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By Rabbi Raymond Beyda | Series: | Level:

An important element of self-improvement is taking spiritual inventory on a regular basis. One must do a certified statement of their spiritual balance sheet, taking into account credits and debits. The greats of the Mussar movement suggest a daily accounting of one’s behavior.

There is a danger, however, that one must be aware of and avoid. Complacency. When one evaluates one’s spiritual level and sees that the days and months of study and personality improvement have produced an individual who is much better than one was 2 or 3 years before, then one feels a smug satisfaction and perhaps even a touch of “ga-a-vah”– haughtiness, The feeling that one has done enough is a self defeating tactic of one’s evil inclination who cannot stand all the progress one has made and will even praise one’s progress in order to derail ones spiritual freight train speeding down the track to perfection.

Today when you feel good about your overall progress in Torah observance and personality improvement –stop. Your progress is certainly commendable but there is still a lot to be done. Kill that complacency before it grows too large to overcome .It only takes a minute but it will keep you growing until you reach the sky.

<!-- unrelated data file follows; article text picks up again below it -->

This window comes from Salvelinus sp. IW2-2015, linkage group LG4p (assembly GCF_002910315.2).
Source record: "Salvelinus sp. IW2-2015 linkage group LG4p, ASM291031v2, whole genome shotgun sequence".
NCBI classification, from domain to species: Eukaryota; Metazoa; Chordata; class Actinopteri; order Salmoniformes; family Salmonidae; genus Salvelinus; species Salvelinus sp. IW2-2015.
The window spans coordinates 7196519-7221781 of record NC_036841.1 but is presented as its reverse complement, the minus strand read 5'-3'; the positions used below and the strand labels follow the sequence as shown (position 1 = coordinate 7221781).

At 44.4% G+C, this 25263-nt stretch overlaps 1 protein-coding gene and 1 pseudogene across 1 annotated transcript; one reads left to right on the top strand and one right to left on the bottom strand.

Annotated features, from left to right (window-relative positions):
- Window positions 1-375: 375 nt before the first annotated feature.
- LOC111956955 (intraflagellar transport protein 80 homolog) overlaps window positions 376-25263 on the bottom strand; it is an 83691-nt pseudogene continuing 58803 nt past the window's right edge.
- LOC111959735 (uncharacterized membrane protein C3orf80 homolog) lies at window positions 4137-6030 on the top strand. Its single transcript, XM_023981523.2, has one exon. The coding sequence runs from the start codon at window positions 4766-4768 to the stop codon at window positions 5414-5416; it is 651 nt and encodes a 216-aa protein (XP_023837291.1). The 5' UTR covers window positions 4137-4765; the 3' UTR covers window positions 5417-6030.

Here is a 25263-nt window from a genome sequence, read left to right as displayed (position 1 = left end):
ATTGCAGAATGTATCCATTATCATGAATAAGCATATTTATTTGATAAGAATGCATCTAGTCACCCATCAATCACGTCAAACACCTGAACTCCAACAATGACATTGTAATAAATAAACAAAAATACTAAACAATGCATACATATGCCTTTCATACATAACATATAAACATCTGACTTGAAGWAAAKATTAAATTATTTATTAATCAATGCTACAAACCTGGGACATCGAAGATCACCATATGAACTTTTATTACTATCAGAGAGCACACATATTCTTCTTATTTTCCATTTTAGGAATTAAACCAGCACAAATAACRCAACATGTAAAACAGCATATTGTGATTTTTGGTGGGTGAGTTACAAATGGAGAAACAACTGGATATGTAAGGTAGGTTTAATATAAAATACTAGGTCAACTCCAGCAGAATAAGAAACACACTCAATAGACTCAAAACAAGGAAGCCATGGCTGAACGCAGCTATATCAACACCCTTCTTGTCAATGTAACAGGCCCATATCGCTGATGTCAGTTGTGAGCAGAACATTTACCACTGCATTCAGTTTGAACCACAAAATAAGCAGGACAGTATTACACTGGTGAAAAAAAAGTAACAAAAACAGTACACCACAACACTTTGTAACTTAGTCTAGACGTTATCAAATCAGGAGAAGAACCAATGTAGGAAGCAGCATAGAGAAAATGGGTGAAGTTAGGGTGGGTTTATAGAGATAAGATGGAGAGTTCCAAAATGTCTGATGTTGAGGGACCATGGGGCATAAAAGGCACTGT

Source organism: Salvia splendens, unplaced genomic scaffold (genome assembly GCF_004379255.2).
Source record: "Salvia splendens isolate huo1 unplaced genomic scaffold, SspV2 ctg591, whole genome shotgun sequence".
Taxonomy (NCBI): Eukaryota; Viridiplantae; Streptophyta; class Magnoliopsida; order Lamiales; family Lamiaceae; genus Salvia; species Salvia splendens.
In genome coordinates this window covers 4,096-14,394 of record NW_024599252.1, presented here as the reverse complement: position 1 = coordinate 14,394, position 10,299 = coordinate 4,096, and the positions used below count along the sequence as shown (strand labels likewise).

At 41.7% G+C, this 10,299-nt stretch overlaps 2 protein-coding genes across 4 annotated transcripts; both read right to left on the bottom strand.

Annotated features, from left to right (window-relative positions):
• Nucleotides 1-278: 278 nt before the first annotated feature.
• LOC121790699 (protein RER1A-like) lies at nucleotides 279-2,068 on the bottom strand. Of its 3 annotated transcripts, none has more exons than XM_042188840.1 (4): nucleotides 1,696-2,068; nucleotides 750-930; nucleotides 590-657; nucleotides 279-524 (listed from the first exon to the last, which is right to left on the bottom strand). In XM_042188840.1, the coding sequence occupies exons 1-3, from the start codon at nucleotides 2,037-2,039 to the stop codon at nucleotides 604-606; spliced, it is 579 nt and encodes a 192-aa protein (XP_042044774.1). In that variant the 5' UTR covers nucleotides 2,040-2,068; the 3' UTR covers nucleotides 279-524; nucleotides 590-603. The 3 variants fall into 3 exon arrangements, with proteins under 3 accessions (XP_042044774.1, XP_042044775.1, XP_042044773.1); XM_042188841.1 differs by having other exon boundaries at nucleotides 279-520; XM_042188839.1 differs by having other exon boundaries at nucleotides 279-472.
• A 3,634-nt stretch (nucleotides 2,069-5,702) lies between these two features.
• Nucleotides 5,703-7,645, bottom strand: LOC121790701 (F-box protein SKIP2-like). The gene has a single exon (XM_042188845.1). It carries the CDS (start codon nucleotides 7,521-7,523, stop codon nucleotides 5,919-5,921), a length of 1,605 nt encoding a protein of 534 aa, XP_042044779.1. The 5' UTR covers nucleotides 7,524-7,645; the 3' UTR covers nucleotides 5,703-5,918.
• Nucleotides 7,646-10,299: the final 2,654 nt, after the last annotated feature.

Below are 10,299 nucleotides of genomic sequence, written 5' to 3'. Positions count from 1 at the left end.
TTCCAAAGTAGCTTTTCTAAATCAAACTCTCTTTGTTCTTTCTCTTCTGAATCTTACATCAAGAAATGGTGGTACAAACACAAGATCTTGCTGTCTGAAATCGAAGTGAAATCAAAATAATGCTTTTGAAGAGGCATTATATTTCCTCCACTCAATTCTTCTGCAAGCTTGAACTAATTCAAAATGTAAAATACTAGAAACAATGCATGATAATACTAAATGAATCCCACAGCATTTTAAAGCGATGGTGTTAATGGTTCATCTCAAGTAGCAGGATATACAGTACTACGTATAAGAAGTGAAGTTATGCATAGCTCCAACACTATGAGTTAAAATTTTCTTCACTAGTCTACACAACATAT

DID YOU KNOW THAT

One who drinks hot coffee or tea does not say a blessing of Boreh Nefashot afterwards even if one drank more than a revi-eet [approx 3 ounces] in the time it takes to drink a revi-eet of liquid, which is not hot. {Some Ashkenazim rule that if one sips a total of a revi-eet within 4 -7 minutes that one should say a blessing afterwards–see your Rav). Those who say a blessing after drinking coffee or tea that has cooled off to the point where one can drink the required amount within the allotted time period have some opinions on which they may rely.

However, should one ask what to do before saying a blessing after drinking tea or coffee which has cooled off then they should be instructed not to say a berakha. The same rules apply to hot soup eaten with a spoon and very cold foods like ice cream

[Source Yalkut Yosef volume 3, Siman 207:4,5]


Text Copyright &copy 2003 Rabbi Raymond Beyda and Project Genesis, Inc.




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